With the statutory duties of the county committee and of the state board thus defined, does the record contain evidence which establishes arbitrary and capricious conduct on the part of the state board?

[5] Appellant asserts that the disapproval of the original county committee plan by the state board constituted arbitrary and capricious action, in that the state board considered only the single factor of the assessed valuation of the school districts involved, and gave no consideration to the other statutory factors contained in RCW 28.56.020. The burden of proof lies with the appellant, Cosmopolis. Goodnoe Hills School Dist. No. 24 v. Forry, 52 Wn. (2d) 868, 329 P. (2d) 1083 (1958).

[6] The record establishes that the state board gave consideration to all of the factors enumerated by the legislature, including, under the authority of subd. (5), the fact that "in 38 years Cosmopolis had contributed a total of $39,000 for high school facilities" to Aberdeen, and that the $210,000 contribution proposed by the county committee was insufficient in proportion to the contributions of other nonhigh school districts in the financing of facilities in high school districts.

We hold that, in rejecting the county committee's original plan and submitting its suggestions for revision, and in approving the county committee's second plan, the state board acted within its statutory authority.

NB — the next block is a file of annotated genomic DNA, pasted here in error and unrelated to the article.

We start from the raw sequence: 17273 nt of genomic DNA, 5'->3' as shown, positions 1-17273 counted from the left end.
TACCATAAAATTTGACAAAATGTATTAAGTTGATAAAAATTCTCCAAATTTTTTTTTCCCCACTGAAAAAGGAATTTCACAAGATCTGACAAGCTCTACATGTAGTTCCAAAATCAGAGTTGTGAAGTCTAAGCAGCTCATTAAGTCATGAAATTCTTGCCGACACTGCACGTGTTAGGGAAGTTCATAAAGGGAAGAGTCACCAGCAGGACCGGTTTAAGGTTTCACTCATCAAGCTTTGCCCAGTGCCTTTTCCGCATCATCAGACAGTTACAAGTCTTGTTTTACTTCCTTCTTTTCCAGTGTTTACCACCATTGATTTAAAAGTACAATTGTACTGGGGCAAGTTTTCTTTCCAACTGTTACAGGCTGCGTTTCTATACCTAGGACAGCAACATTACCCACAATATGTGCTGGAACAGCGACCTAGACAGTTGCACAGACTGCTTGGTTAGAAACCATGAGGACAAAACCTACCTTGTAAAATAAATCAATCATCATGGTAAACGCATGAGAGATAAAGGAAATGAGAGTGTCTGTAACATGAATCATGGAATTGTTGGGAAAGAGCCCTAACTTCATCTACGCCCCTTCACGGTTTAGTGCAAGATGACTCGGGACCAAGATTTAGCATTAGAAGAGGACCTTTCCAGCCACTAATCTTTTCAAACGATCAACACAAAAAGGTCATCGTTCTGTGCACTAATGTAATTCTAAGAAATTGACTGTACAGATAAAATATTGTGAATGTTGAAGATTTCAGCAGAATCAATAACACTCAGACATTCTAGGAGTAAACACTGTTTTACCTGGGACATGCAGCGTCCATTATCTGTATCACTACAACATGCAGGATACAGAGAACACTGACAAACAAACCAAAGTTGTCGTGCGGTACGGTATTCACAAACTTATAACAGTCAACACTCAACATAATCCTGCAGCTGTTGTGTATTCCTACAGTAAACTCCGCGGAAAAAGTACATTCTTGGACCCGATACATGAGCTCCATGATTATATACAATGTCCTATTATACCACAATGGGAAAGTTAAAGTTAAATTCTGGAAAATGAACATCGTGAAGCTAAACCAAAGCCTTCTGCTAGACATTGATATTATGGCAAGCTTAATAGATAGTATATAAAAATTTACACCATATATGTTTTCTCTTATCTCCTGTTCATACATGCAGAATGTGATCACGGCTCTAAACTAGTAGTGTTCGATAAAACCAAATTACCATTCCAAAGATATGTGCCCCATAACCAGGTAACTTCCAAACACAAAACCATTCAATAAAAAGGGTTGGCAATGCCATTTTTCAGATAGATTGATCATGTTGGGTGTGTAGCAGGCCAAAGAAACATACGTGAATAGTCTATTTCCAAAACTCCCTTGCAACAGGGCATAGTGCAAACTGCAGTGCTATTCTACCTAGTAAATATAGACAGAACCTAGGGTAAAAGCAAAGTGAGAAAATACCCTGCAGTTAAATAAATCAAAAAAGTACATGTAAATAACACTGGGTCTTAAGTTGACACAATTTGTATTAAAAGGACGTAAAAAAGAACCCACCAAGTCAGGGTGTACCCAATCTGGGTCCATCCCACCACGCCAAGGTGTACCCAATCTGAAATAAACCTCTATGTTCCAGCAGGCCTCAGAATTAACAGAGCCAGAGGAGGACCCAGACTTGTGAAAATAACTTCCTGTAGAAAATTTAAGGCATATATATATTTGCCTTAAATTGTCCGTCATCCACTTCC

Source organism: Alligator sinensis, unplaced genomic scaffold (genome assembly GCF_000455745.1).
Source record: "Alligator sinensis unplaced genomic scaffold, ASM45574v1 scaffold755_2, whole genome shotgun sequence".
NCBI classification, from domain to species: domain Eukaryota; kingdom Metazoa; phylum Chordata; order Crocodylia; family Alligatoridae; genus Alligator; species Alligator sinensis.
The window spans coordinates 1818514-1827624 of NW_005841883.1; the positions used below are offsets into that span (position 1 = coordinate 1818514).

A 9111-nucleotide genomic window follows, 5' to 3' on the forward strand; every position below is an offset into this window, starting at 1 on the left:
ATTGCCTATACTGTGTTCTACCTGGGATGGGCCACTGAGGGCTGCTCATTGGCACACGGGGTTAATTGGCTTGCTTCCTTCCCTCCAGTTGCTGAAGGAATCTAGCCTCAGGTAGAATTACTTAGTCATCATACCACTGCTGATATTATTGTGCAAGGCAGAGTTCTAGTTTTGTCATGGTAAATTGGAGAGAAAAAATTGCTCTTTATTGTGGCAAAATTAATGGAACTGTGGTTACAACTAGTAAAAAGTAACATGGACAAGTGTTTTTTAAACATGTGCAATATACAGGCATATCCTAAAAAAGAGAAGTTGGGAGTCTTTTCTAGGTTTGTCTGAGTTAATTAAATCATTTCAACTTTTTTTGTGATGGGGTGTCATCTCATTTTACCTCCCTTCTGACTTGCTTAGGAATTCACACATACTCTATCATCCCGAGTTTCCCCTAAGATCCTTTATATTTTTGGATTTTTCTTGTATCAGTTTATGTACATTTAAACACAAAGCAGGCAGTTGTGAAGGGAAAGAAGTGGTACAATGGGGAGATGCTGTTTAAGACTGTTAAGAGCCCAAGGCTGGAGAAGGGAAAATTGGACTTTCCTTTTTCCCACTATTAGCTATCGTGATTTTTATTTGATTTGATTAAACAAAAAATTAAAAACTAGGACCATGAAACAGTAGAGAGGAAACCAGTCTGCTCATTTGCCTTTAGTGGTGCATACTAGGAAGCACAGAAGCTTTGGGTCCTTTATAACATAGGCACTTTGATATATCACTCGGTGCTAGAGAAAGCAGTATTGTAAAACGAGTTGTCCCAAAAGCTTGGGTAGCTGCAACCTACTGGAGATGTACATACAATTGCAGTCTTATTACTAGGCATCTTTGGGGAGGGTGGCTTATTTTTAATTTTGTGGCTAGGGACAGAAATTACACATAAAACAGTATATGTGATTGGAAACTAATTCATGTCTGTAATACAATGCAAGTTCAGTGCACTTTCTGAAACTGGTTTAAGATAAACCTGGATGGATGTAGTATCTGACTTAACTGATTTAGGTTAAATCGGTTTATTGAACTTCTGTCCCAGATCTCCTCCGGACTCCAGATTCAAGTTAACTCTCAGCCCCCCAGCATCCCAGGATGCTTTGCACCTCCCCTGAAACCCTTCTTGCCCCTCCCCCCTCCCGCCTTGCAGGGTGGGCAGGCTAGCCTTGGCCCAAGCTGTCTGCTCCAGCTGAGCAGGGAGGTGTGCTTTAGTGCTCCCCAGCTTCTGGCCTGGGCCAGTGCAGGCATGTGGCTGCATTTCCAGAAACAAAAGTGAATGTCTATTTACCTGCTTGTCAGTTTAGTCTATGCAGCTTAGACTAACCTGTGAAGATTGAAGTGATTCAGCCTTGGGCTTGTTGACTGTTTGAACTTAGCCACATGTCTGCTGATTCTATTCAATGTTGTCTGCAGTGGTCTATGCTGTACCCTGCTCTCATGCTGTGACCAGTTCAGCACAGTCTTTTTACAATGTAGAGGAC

*471 Does the record establish arbitrary and capricious conduct on the part of the county committee?

[7] After the county committee received the rejection of the original plan, several meetings were held. The committee considered Cosmopolis' contention that, because of the comparative number of high school students involved, the assessed valuations of the two districts, and the constitutional limitation upon school district indebtedness, $210,000 constituted an equitable contribution and $329,865 was inequitable. It likewise considered the contention of the state board representatives that the board's suggested contribution was equitable. After considering the facts, the county committee, in the exercise of its discretion, increased the amount of Cosmopolis' contribution to $329,865.

The appellant asserts that the county committee exercised its statutory discretion when it submitted the first plan, but that, thereafter, the county committee abdicated its statutory authority when it adhered to the state board's proposal because the committee "was in effect told that the only plan acceptable to the State Board was one that `met with the principles and policies' of the State Board." The burden to establish that the county committee abdicated its statutory authority by allowing itself to be coerced into accepting the state board's proposal rests upon the appellant. Goodnoe Hills School Dist. No. 24 v. Forry, supra.